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Behind the Suit – Siegel soldiers on

IF you've ever collaborated with Corus Kids TV's director of original productions, Bonita Siegel, you know first-hand that she takes her work seriously and approaches projects with a no-nonsense determination that's somewhat militaristic. And some of you, especially those who attended the highly entertaining 'Trading Places' session at KidScreen Summit this year, probably already know that she spent a couple of years serving in the Canadian Army Reserves in her 20s. But what you may not know is that she got in it for the guys and the cash, and stayed in it for the guns and the parties.
May 1, 2007

IF you’ve ever collaborated with Corus Kids TV’s director of original productions, Bonita Siegel, you know first-hand that she takes her work seriously and approaches projects with a no-nonsense determination that’s somewhat militaristic. And some of you, especially those who attended the highly entertaining ‘Trading Places’ session at KidScreen Summit this year, probably already know that she spent a couple of years serving in the Canadian Army Reserves in her 20s. But what you may not know is that she got in it for the guys and the cash, and stayed in it for the guns and the parties.

Siegel’s sister, who spent most of her career in the army and only recently retired from active duty, was really the catalyst for the whole thing. While Siegel was studying communication arts at Mohawk College in Hamilton, Canada, she ran out of money one year and needed to find a job in a hurry. Her sister offered to put her to work on the army base doing administrative stuff, but Siegel had reservations because she wasn’t really interested in enlisting. However, since the basic training course that all new recruits have to complete was already underway, the plan was that Siegel would sign up, do the work for her sister, and then withdraw her application before the next course started.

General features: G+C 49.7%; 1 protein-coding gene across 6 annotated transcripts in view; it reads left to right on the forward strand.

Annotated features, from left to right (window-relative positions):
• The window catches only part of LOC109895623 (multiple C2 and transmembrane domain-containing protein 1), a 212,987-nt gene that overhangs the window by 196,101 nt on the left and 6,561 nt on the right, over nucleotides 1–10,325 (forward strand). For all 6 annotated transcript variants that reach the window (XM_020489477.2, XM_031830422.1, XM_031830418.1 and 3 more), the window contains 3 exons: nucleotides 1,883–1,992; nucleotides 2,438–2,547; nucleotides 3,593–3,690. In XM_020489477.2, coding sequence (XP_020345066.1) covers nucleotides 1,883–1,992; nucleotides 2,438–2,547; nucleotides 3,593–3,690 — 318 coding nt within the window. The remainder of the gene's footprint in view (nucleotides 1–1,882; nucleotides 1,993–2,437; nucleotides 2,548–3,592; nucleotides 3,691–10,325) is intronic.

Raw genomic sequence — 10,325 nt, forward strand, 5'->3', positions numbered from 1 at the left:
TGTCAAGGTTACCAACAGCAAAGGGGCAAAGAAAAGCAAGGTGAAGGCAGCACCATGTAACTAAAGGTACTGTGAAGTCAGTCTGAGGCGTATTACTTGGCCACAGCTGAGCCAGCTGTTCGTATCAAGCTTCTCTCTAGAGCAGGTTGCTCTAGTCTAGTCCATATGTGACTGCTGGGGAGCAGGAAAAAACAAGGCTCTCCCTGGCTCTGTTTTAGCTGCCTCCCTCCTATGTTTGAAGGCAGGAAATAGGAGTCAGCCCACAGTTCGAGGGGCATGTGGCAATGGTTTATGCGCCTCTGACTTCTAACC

It would have worked, too, except an over-zealous officer rounded up all the recruits one night and announced that the army planned to fast-track their processing. So Siegel had to pack her bags and ship out to join the very same basic training course she thought she’d so cleverly sidestepped.

It turned out to be a blessing in disguise, though, because she really enjoyed the experience. Sure, the rigid obsession with order and obedience seemed a little crazy, but Siegel met some really great people – and the male recruits, who were in superb physical condition, certainly weren’t a drawback.

Once she’d completed her training, she joined the reserves in Hamilton and served in the mess for NCMs (non-commissioned members), where she organized social events. She was much enamored with a particular sergeant at the time, and conveniently, her sister was in charge of the social calendar for the officers’ mess. So in cahoots once again, they worked on setting up a lot of pizza mixers that got the two groups together.

Besides the friends she made during her two years of service, Siegel’s hands-down favorite thing about army life was target practice. Although it was quite difficult to hold the rifle in a prone position and squeeze off a shot that didn’t go straight into the ground (Siegel is only 5’3′ tall, after all), she enjoyed the challenge. And she had much better luck with machine guns, especially the Sten model, a rapid-fire weapon that you can shoot standing up.

So the next time you have to break the news that your delivery is going to be a little delayed, just remember that you’re dealing with someone who’s professionally trained for combat and who knows a thing or two about artillery. I’m just saying…it might be wise to try a delicate approach.

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